Proposed by: Jonathan
Reviewed by: David
What could there be to argue about with a cocktail? Invention, ingredients, proportions, neat or iced, glassware, and base spirit are probably only a fraction of the list in drinks we have tried so far. My proposal last week noted the beverage of the week is the national drink of both Peru and Chile but the differences cover most of that list.
The first part of this drink may be the area of the most concord (that’s a grape pun in case you missed it). Pisco is a clear or lightly colored spirit that is considered a brandy since it is made from grapes. In particular it is a pomace brandy due to it being fermented from the must (juice, skins, seeds and stems) with the solid parts of that must being the pomace. Although Pisco is aged, it is done in neutral vessels so there is no added taste from that part of the process.
There are different types of Pisco (besides the differences between Peruvian and Chilean Pisco) that are related to the type of grape, whether it is made from a single grape, and how much residual sugar is left after fermentation. For purposes of this drink, I used acholado Pisco which is a blend of grape types.
The name Pisco probably originated from a geographic area of Peru and that has added to the dispute. Peru considers the designation limited to spirits from that region only similar to the wines of Bordeaux. Chile produces Pisco and uses the name as a designation of a liquor created from the fermentation of grape must. In the United States, the products of Peru and Chile are both sold under the appellation of Pisco.
The Peruvian Pisco Sour was first created in the 1920’s. It was the invention of Victor Morris in a bar he operated in Lima. The drink evolved until it eventually included Peruvian Pisco, lime juice, sweetener, egg white and bitters. The Chilean version, with its own story of invention, does not include the egg white or bitters and uses a Pisco made in Chile. I used a recipe from the Brad Thomas Parson’s book Bitters that is clearly in keeping with Morris’ recipe so my Pisco is from Peru:
2 ounce Pisco
1 ounce lime or lemon juice (I used lime)
.5 ounce simple syrup
1 egg white
Dry shake the Pisco, lime, simple syrup and egg white. Add ice to the shaker, shake again and strain into a coupe. Drip or dropper 4 drops of Angostura on top and create your own design by spreading it.
The end result looks familiar but has a unique taste. The Pisco has an earthiness, maybe it is the marc/pomace, but otherwise I see how it can be described as similar to tequila. It still seems odd to add a raw egg white to drink, but the body that it imparts is noticeable. In fact, one of the cautions I would add is the lift provided by the egg is so great that you need to be careful that the top of the shaker doesn’t dislodge and spray drink. Not that I did that (again) as far as anyone knows.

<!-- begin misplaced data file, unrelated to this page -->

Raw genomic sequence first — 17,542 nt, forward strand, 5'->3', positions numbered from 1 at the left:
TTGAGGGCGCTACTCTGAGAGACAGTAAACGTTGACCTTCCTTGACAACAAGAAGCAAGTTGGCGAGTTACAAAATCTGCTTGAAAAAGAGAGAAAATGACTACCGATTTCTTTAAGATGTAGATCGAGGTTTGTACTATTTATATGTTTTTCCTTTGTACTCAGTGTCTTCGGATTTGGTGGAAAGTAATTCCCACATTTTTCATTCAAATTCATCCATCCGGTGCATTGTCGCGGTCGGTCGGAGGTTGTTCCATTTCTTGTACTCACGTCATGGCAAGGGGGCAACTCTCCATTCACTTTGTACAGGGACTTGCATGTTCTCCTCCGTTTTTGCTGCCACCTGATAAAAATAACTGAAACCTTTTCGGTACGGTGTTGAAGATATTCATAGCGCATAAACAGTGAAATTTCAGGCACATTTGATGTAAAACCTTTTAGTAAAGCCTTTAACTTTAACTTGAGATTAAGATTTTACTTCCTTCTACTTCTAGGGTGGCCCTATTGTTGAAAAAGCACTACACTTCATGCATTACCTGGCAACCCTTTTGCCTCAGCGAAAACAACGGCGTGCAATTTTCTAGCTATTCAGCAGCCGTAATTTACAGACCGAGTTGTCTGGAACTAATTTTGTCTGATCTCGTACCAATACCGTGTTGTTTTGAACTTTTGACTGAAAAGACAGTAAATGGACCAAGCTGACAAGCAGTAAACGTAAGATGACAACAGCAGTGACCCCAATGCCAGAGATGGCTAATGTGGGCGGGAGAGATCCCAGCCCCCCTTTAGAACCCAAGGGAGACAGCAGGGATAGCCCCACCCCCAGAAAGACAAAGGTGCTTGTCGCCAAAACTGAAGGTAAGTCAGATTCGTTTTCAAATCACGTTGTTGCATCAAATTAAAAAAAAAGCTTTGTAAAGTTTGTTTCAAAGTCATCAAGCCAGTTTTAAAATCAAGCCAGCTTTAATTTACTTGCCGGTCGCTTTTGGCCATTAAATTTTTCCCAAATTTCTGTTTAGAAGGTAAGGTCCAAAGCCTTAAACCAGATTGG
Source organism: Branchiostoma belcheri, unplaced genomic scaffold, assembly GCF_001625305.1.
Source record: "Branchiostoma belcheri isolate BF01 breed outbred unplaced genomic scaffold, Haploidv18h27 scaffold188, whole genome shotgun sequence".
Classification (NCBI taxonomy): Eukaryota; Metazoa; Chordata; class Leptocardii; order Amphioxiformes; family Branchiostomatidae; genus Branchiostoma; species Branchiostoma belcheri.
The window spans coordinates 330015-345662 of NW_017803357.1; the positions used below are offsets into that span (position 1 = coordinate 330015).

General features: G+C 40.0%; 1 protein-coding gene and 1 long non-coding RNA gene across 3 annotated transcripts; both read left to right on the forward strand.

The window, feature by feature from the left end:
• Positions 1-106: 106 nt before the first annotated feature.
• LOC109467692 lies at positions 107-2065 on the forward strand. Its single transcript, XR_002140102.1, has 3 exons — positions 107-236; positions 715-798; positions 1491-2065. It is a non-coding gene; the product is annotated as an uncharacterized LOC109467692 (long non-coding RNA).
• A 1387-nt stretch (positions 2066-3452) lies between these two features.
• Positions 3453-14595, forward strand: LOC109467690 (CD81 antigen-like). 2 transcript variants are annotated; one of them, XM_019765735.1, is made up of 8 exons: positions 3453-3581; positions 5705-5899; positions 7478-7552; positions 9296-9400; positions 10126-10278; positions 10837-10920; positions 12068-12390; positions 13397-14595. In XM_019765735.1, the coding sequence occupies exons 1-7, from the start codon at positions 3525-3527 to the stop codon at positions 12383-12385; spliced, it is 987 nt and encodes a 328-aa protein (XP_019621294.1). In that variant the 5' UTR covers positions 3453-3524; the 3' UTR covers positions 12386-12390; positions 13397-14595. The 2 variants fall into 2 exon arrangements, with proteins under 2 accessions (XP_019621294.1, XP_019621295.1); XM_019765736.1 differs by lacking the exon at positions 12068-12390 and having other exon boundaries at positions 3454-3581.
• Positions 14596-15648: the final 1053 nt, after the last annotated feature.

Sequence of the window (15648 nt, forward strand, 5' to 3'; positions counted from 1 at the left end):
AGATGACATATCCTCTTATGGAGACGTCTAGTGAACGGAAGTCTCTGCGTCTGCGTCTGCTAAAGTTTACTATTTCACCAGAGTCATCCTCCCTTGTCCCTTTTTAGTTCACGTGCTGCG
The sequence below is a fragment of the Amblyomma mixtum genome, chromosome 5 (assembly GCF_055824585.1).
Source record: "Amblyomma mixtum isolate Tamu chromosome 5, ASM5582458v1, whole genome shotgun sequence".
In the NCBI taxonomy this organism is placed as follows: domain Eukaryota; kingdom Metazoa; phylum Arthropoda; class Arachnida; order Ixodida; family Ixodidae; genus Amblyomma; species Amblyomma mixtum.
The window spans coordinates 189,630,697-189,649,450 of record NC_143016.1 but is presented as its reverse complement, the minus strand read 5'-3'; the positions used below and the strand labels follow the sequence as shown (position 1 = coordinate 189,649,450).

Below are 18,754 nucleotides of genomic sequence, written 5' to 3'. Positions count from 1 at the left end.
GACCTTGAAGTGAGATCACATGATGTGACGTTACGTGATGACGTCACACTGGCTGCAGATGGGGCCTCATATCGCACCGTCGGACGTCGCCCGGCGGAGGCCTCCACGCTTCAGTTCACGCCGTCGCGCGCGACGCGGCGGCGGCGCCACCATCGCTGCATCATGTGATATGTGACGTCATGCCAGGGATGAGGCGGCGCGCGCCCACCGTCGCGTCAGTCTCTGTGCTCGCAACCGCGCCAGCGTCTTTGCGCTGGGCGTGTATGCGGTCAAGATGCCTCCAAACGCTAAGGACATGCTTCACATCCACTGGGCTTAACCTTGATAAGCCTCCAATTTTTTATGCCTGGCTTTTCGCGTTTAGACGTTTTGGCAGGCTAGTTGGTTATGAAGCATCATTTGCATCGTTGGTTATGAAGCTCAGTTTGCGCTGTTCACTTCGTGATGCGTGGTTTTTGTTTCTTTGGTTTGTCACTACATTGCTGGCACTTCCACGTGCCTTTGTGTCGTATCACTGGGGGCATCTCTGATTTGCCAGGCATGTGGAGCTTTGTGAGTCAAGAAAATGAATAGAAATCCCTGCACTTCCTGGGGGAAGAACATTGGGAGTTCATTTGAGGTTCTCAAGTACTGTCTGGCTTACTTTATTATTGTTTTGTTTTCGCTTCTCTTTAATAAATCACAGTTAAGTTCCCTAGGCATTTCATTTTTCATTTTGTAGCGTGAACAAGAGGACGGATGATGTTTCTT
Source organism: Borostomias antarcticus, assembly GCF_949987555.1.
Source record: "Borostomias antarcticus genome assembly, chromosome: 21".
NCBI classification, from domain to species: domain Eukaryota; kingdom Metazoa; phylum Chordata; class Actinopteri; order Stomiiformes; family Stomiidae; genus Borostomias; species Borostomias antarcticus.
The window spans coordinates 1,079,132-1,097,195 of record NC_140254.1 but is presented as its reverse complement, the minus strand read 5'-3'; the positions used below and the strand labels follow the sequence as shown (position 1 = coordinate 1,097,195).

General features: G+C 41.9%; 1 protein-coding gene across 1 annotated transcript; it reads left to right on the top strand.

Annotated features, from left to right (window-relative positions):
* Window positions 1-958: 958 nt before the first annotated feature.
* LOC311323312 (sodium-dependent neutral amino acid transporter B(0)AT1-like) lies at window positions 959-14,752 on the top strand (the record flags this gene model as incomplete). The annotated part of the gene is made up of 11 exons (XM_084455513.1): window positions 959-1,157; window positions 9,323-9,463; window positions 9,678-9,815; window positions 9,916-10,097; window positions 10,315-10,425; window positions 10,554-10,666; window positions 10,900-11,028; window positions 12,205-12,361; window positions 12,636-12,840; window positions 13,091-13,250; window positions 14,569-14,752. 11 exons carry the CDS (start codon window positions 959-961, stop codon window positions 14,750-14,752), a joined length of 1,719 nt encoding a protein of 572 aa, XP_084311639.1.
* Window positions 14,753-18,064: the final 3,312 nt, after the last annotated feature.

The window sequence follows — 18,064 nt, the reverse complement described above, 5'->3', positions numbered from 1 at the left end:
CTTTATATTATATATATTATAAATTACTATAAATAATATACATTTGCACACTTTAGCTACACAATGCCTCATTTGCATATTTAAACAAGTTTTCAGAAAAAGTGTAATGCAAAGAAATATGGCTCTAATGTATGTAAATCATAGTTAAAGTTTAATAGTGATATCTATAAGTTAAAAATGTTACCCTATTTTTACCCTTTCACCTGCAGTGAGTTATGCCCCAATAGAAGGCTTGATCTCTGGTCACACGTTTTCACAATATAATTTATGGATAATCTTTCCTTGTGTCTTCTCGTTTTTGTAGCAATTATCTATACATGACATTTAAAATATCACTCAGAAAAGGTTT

Here’s David’s Review:
After nearly a year of cocktails, I’ve begun to connect one to another. Some cocktail has a similar color, or complexity, or flavor profile to one we’ve tried before. Another is very like fill-in-the-blank except….
This cocktail reminded me a bit of the version of the Caipirnhia (the Caipirnhia de Uva) that we tried last October. As Pisco (whatever its origination or appellation) is a grape-based spirit, this drink brought the same taste forward along with the organic freshness of cachaça. Of course Pisco isn’t cachaça, and I don’t want to sound like I’m lumping all of South America together in its cocktail preferences. My appreciation for South America, though I’ve never been there, is far more nuanced, I assure you. It’s just that, with the simple syrup—I made a particularly viscous, almost butterscotch-y batch for this recipe—this drink had the same rich sweetness, the same direct, highly spirituous approach.
For my version of the Pico Sour I went Peruvian all the way, with a Peruvian Pisco and a Peruvian formulation of the recipe. My liquor doyenne at the store where I shop explained in great detail how the two nations formulate and regulate their versions of Pisco separately.
“Which do you like better?” I asked.
“This one,” she said, which was Pisco Portón, a highly refined and potent version of the drink… and one of the more beautiful spirit bottles I’ve encountered.
When I went home I looked at descriptions online because I’m a better reader than listener, and, for a few moments suffered buyer’s remorse. The Chilean version seems more raw, more immediate. I quickly got over that, however, when I tasted the Pisco I’d purchased. Yes, it’s strong. It’s also smooth and complex.
This cocktail was wonderful, and, in praising it, I have two important observations to offer. First, egg-whites add so much substance and refinement to cocktails. I don’t know why any one would malign including them. Second, not to be a snob or anything, but please don’t buy sour mix. The addition of fresh-squeezed lime (or lemon) does so much more for a cocktail than any saccharine bottled who-knows-what. Certainly there are times to cut corners and seek ease over sophistication, but cocktail hour should never be one of those times.
Jonathan’s take: I won’t argue, disagree or dispute. Nice, simple, tasty drink.
David’s take: The grape-sweet and citrus mixture seemed excellent, particularly with the substance of egg-white.
Next Week (proposed by David):
Next weekend, my family and I are going to be in San Antonio and participating in a “Gourmet Club” at our sister’s house. The theme is Indian cuisine, and I looked for something appropriately sub-continent for the evening. What I found is called The Bengali Gimlet, which is featured at a Chicago Bar. It includes curry spices associated with Indian cooking. I have no idea what to expect—other than some elaborate preparations—but feel confident this cocktail will be something new and different. And gourmet, of course.